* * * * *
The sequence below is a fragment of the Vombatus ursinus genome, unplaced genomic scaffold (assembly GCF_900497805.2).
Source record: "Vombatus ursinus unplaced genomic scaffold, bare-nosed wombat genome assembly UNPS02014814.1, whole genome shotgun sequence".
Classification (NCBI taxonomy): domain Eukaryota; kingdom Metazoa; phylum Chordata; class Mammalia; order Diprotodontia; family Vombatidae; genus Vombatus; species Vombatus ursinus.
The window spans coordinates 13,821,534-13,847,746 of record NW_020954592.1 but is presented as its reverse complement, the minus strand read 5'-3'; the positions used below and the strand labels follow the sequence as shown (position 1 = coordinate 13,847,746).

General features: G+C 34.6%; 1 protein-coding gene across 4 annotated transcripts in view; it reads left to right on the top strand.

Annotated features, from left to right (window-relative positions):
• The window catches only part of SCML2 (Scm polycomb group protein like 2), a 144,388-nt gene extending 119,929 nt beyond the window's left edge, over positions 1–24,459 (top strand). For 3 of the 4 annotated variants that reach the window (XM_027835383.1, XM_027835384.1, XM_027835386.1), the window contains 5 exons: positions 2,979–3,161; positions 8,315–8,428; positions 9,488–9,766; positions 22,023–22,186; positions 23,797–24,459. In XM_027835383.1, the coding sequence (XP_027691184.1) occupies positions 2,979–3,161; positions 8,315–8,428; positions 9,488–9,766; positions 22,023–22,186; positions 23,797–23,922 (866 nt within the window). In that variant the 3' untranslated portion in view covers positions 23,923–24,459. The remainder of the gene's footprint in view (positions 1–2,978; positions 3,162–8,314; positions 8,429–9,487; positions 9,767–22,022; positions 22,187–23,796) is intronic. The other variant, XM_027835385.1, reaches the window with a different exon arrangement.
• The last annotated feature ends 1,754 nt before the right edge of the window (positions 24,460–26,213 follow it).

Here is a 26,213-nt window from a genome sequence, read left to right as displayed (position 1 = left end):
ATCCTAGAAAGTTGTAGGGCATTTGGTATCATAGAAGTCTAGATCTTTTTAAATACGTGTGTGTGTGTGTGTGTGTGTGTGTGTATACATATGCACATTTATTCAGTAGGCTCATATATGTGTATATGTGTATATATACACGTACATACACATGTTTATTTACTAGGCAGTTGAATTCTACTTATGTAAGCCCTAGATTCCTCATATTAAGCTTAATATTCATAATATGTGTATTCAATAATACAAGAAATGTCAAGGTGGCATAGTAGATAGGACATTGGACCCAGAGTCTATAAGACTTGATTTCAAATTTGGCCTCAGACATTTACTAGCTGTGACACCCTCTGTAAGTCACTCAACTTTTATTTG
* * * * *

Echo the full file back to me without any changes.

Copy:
The sequence below is a fragment of the Vombatus ursinus genome, unplaced genomic scaffold (assembly GCF_900497805.2).
Source record: "Vombatus ursinus unplaced genomic scaffold, bare-nosed wombat genome assembly UNPS02014814.1, whole genome shotgun sequence".
Classification (NCBI taxonomy): domain Eukaryota; kingdom Metazoa; phylum Chordata; class Mammalia; order Diprotodontia; family Vombatidae; genus Vombatus; species Vombatus ursinus.
The window spans coordinates 13,821,534-13,847,746 of record NW_020954592.1 but is presented as its reverse complement, the minus strand read 5'-3'; the positions used below and the strand labels follow the sequence as shown (position 1 = coordinate 13,847,746).

General features: G+C 34.6%; 1 protein-coding gene across 4 annotated transcripts in view; it reads left to right on the top strand.

Annotated features, from left to right (window-relative positions):
• The window catches only part of SCML2 (Scm polycomb group protein like 2), a 144,388-nt gene extending 119,929 nt beyond the window's left edge, over positions 1–24,459 (top strand). For 3 of the 4 annotated variants that reach the window (XM_027835383.1, XM_027835384.1, XM_027835386.1), the window contains 5 exons: positions 2,979–3,161; positions 8,315–8,428; positions 9,488–9,766; positions 22,023–22,186; positions 23,797–24,459. In XM_027835383.1, the coding sequence (XP_027691184.1) occupies positions 2,979–3,161; positions 8,315–8,428; positions 9,488–9,766; positions 22,023–22,186; positions 23,797–23,922 (866 nt within the window). In that variant the 3' untranslated portion in view covers positions 23,923–24,459. The remainder of the gene's footprint in view (positions 1–2,978; positions 3,162–8,314; positions 8,429–9,487; positions 9,767–22,022; positions 22,187–23,796) is intronic. The other variant, XM_027835385.1, reaches the window with a different exon arrangement.
• The last annotated feature ends 1,754 nt before the right edge of the window (positions 24,460–26,213 follow it).

Here is a 26,213-nt window from a genome sequence, read left to right as displayed (position 1 = left end):
ATCCTAGAAAGTTGTAGGGCATTTGGTATCATAGAAGTCTAGATCTTTTTAAATACGTGTGTGTGTGTGTGTGTGTGTGTGTGTATACATATGCACATTTATTCAGTAGGCTCATATATGTGTATATGTGTATATATACACGTACATACACATGTTTATTTACTAGGCAGTTGAATTCTACTTATGTAAGCCCTAGATTCCTCATATTAAGCTTAATATTCATAATATGTGTATTCAATAATACAAGAAATGTCAAGGTGGCATAGTAGATAGGACATTGGACCCAGAGTCTATAAGACTTGATTTCAAATTTGGCCTCAGACATTTACTAGCTGTGACACCCTCTGTAAGTCACTCAACTTTTATTTG